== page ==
Is it okay to be good at lots of things but not excel at one? Throughout my childhood and into my adult years this was a question I frequently asked myself. I was the girl who was ok at most things, but never really shone in one area. My spare time has seen a comprehensive career of just about every hobby known to mankind.
Kind of ok
I’m occasionally sporty. I played an unremarkable season or two of soccer many years ago in high school and won the blue ribbon in long jump In grade three. I’m kind ofarty. Give me enough time and I can do a fairly decent copy of a Pinterest watercolour (just don’t ask me to do anything original).I learnt to play the piano through hours of practice (and my mother’s sheer determination), but I’ll never be a naturally gifted musician.I’ve dabbled in embroidery, baking, design and sewing.Let’s just say I am not the next MaryBerry.
Cricket and car engines
It’s possible that my recreational restlessness comes from my Dad. When I was young we lived in a semi-rural area just outside the city. While it wasn’t really that remote, it did mean that it took at least half an hour in the car to get anywhere. If it was just Dad and I, he would spend the trip teaching me about something.I don’t think it was intentional (if it was, props to you Dad), it was just what happened. I vividly remember learning the rules of cricket, the theory of how a car engine worked and what the exposure triangle is. One subject per car ride of course. Most of the time he talked and I listened, which suited us both just fine.
Dabbling vs investing
My Dad is a man of many talents. He’s the kind of guy that will fix your car and then come in and advise you on your superannuation fund investments over dinner. But the main difference between me and my father is that while we both have many varied interests (and occasionally, small attention spans – Dad’s forays into gardening are usually short lived), he will actually take the time and effort to get really good at what he’s interested in. Where I dabble, he invests.
I’ve always been a bit in awe of people like him. People who can hone interests and inclinations into truly remarkable talent. Professionals who can single-mindedly study and learn and specialise until they reach the top of their field.
When self-doubt wanders in
In light of this, I’ve always seen my lack of a niche as a disadvantage.How could I decide what to study or what career to take up when I didn’t feel like my natural talents were leading me anywhere? My study choices always felt random rather than an obvious conclusion. I can’t count the number of moments of self-doubt I’ve had, times when I’ve wondered what I bring to the table.
I’m regularly humbled when I see where I want to be, and in my striving,am forced to appreciate the talent, perseverance and time that it takes to get really good at something.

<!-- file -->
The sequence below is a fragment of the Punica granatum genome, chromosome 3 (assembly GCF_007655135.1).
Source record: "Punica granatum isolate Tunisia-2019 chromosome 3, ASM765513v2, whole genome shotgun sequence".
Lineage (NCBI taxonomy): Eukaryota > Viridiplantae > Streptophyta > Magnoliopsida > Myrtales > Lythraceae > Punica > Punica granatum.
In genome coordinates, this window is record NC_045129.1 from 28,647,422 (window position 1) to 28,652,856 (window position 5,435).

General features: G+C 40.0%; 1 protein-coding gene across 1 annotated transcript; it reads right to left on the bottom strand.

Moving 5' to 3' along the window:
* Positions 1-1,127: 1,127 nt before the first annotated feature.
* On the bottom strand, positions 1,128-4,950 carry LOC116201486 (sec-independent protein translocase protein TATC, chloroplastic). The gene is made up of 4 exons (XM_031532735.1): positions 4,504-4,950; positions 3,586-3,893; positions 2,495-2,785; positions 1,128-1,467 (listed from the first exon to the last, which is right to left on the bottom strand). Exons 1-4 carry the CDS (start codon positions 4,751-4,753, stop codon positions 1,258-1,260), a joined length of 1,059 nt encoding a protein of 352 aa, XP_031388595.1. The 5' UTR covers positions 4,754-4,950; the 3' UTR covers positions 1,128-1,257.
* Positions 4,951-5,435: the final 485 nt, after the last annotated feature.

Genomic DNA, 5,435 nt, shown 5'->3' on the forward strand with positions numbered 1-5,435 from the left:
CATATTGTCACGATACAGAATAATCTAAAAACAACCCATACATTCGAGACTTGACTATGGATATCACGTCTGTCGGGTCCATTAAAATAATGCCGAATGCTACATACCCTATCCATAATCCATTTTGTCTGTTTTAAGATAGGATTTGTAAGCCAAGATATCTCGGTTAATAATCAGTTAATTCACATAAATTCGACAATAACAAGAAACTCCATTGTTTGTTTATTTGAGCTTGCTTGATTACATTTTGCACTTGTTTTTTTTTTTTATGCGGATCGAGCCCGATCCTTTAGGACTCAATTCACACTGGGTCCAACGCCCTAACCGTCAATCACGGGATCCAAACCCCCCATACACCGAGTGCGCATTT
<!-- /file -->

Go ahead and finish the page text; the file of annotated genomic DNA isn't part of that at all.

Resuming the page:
Finding value in not being niche
It’s taken me a while to come to terms with the fact that I’ll probably never be someone who changes an industry or is known for their life’s achievements. I’m ok with that!
While specialisation is important, there is also great value in versatility.Usnon-niche people are usually very good at learning quickly and we’re generally excellent at teaching ourselves. Just because I’m not an instant prodigy doesn’t mean that I don’t value constant learning and improvement.
Not only this, but each skill that I have is something that I can offer to others. It’s ‘added value’ if you like. A broad skillset gives me insight into the roles of the people around me and gives me flexibility in my work.
Having varied interests is a also a great way to become a more well-rounded person. It’s super helpful in making small talk or networking. You can usually find a shared interest with anyone and it makes for some great stories.
Impact in the everyday
Additionally, and possibly more importantly, impact isn’t always about doing something excellently. Of coursewe should all aim to do our best, to improve and to seek excellence. But there’s many other ways to succeed that don’t have much to do with traditional success.
As much as I admire the people in my life for their intelligence and accomplishments, I admire them much more for their character. The loveand practical help that people quietly givedaily to me and the people around them has value that can’t be measured.
If I can impact the people around me in this way while doing the things I love (unexceptionally or excellently) I’ll be well satisfied.
Anna hails from Australia but lives and works in south east asia. She enjoys travel, good coffee and getting to hang out with and learn from awesome people from around the world.
Anna Waite hails from Brisbane, Australia. She enjoys travel, good coffee and getting to hang out with awesome people from around the world!